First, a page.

Antique and vintage signs are highly sought after by collectors for their beauty, enduring historic value, and because they make great discussion pieces. Used to advertise everything from soda to farm equipment to household appliances, key genres include wood, porcelain (aka enamel), tin, and neon.
Porcelain enamel signs were first produced in Europe in the late 1800s, and became popular in the U.S. in the 1890s. Porcelain signs were made of powdered glass fused onto rolled iron. Different colors were stenciled on and fired, creating a different layer for each color; although later porcelain signs were silkscreened. Porcelain signs were durable and able to withstand exposure to the elements, so tens of thousands were made. But during the World War II scrap drives, many were melted down. Eventually high labor costs caused porcelain signs to fall out of favor in the 1950s.
Tin signs were also melted in WWII scrap drives, halting production almost permanently. Although some tin signs were made after the war, their reemergence was short lived. Tin signs reached their peak of popularity in the 1920s and were usually painted, screenprinted, or stamped. But they were not as durable as porcelain signs, and were prone to rust.
The first neon sign was introduced in 1912, for a Parisian barber. Neon signs contain tubes filled with neon or inert gasses that glow when a high voltage is applied. Though popular in the 1920s and 1930s, they were expensive to make and very fragile. In the 1940s and '50s, custom-made neon signs were produced in small quantities for businesses like restaurants, clubs, bars, hotels, and auto dealerships. More modern mass-produced neon signs for companies like Budweiser and Coca-Cola can also be collectible.
Some collectors also seek out vintage cardboard signs, which were popular in the mid-20th century and were used to advertise a broad range of consumer items (soda, beer, candy, etc.) and upcoming events, like the circus. Other sign formats, like and door pushes and pulls, are highly sought after as well.
Although some collectors focus exclusively on signs, many pursue the hobby as an adjunct to another collecting interest. Therefore antique and vintage signs related to these areas are in high demand, like automobile, oil and gas, travel, farm, food, smoking, beer, and railroad signs. Signs from the west coast are in especially high demand.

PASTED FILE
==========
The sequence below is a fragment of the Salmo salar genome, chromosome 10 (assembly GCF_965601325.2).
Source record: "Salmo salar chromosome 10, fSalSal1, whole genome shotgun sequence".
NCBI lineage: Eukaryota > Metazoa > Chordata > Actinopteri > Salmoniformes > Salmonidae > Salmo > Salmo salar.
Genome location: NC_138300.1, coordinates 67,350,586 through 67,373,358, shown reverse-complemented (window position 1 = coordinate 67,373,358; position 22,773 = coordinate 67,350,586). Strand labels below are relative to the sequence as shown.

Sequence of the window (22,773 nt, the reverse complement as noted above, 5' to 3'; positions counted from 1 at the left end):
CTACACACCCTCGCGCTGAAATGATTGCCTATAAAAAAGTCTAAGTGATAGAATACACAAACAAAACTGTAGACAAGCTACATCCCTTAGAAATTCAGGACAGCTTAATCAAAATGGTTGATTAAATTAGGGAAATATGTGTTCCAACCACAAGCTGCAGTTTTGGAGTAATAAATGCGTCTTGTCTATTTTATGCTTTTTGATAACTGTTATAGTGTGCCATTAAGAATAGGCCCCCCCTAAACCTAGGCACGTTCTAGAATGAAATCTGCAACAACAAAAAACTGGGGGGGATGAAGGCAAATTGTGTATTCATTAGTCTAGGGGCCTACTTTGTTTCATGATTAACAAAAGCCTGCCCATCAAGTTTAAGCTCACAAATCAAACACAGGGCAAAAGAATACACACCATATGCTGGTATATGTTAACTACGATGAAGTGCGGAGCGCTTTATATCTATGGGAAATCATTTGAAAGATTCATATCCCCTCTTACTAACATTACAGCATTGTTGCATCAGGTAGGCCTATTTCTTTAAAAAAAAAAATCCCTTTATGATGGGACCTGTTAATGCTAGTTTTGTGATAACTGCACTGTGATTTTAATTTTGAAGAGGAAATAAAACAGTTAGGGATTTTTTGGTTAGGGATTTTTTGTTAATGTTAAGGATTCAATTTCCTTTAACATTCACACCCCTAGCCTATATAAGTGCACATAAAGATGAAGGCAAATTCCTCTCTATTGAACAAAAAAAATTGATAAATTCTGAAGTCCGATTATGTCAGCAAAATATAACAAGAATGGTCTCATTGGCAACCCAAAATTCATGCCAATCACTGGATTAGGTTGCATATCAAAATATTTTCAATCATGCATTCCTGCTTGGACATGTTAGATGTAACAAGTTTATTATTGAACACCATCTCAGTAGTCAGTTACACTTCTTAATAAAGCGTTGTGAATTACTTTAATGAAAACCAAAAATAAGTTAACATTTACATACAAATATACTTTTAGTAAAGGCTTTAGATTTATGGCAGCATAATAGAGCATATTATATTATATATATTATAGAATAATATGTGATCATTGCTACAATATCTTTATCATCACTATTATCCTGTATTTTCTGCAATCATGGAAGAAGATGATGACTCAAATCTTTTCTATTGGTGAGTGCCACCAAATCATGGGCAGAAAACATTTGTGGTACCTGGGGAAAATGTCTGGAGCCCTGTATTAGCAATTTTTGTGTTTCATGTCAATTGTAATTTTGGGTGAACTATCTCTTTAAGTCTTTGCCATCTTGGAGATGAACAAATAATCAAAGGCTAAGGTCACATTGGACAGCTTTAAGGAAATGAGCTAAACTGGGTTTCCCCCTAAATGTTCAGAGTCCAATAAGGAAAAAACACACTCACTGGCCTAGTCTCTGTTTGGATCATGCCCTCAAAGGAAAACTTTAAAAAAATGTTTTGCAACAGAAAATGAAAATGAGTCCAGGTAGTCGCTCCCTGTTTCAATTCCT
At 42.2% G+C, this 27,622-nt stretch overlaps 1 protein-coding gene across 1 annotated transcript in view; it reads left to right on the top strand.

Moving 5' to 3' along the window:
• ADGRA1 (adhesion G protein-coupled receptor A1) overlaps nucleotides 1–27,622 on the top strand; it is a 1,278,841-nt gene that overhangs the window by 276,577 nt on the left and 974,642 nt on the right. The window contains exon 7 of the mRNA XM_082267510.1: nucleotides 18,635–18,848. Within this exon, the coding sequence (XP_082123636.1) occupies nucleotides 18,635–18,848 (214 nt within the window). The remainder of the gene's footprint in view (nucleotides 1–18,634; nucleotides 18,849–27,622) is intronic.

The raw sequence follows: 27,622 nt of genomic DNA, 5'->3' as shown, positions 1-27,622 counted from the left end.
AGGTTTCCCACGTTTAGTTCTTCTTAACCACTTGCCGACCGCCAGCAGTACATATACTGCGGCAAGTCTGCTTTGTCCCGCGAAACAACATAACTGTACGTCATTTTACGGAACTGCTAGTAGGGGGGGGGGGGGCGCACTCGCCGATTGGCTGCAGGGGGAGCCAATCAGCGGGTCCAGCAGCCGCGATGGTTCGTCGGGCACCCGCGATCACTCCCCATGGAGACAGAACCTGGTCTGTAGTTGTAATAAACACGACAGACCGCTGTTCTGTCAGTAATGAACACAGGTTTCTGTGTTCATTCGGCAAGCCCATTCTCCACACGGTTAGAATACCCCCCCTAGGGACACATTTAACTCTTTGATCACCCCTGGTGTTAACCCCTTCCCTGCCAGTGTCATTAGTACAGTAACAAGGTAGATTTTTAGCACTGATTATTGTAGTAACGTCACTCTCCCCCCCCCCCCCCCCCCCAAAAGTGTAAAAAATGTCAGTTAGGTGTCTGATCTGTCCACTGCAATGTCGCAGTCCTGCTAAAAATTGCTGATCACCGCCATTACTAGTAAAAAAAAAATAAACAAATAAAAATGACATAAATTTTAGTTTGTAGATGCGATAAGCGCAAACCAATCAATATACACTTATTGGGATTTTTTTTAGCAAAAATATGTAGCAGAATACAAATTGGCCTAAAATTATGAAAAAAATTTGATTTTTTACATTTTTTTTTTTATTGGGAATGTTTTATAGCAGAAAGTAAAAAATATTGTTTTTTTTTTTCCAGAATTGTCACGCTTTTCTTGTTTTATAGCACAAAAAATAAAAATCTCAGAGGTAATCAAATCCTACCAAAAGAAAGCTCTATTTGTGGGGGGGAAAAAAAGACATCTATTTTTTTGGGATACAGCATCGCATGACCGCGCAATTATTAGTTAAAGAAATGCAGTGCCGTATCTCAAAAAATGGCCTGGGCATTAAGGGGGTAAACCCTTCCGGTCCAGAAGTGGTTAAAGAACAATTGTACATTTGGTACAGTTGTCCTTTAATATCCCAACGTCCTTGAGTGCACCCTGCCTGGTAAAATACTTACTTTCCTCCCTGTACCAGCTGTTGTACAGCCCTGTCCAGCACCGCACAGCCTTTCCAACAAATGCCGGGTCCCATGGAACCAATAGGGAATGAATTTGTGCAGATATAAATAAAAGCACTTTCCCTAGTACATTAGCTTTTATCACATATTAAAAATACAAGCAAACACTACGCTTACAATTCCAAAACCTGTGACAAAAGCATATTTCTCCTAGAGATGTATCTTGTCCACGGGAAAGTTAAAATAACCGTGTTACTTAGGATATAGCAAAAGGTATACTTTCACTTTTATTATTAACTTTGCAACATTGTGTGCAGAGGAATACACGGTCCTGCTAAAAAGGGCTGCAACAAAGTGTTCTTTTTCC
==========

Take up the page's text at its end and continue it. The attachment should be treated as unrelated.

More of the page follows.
With antique and vintage signs, condition, visual appeal, and scarcity are important influences on value. Many signs have bullet holes from being shot at or rust or crazing from exposure to the elements. Do your homework before buying - many reproductions have been made and many signs have been restored.
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Recent News: Signs
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New focus brings happiness back to farmWestern Producer (subscription), December 19th
By reclaiming old barn boards, window frames and hardware, she initially made vintage signs and then expanded to a variety of decorative pieces. “It comes back to seeing the value in what you have even if it is old, discontinued or dilapidated,” she said...Read more
Let's Go Retro: Skeeter's in Wytheville changes little through the yearsTriCities.com, December 18th
"With the changes that we make, we're all the time looking to make sure it's going to fit the decor," Rodgers said, pointing out vintage signs. "As much as you change things to modernize a little bit, you never, ever mess with the originality of the...Read more
The Best Places to Take Your Picture in NashvilleStyleBlueprint, December 17th
This famous Southern eatery has a vintage sign that can't be beat, and their biscuits aren't half bad, either! (Can you sense the sarcasm?) If you have a Saturday morning with time to spare, pull your family out of bed and head to The Loveless Cafe for...Read more
A Slice of ArizonaTucson Weekly, December 11th
Like Bianco's three other restaurants in Arizona, the space is decorated with antique and vintage signs and other trinkets that the restaurateur finds—kind of like a more well-curated take on kitschy sports bar décor. With rustic touches, the spot...Read more
Small-town shops and Santa sightings in northwest LouisianaChron.com, December 7th
Old farming tools and vintage signs line the walls. Aisles are crammed with hardware, gardening supplies and cooking tools. There also are contemporary little red wagons, fancy pet accessories and a dedicated space for holiday décor. And while most of...Read more
Ascension Parish Sheriff's Office looking to identify suspect accused of ...NOLA.com, December 5th
THe Ascension Parish Sheriff's Office Major Kevin Hanna is attempting to identify a male suspect who is accused of stealing an antique sign from the exterior of Tommy's Fish House on Nov. 16. The restaurant's video surveillance shows an older model...Read more
MBTA Gifts Range From Flip Flops to $800 Vintage SignsBoston.com, September 13th
If you're looking for a one-of-a-kind gift for someone who really enjoys Boston public transit, look no further. MBTAgifts has it all: flip flops, furniture, shower curtains, iPad covers— even (as redditor wack1 pointed out) authentic Government...Read more
Artist's massive homeless sign collection 'makes some people uncomfortable'Yahoo News, May 14th
DALLAS — A dozen pieces of cardboard are sprawled on an art gallery floor in a hopscotch pattern. It looks like child's play, but the situated squares also bear prominent passages penned by homeless people looking for assistance. “Anything Will Help”...Read more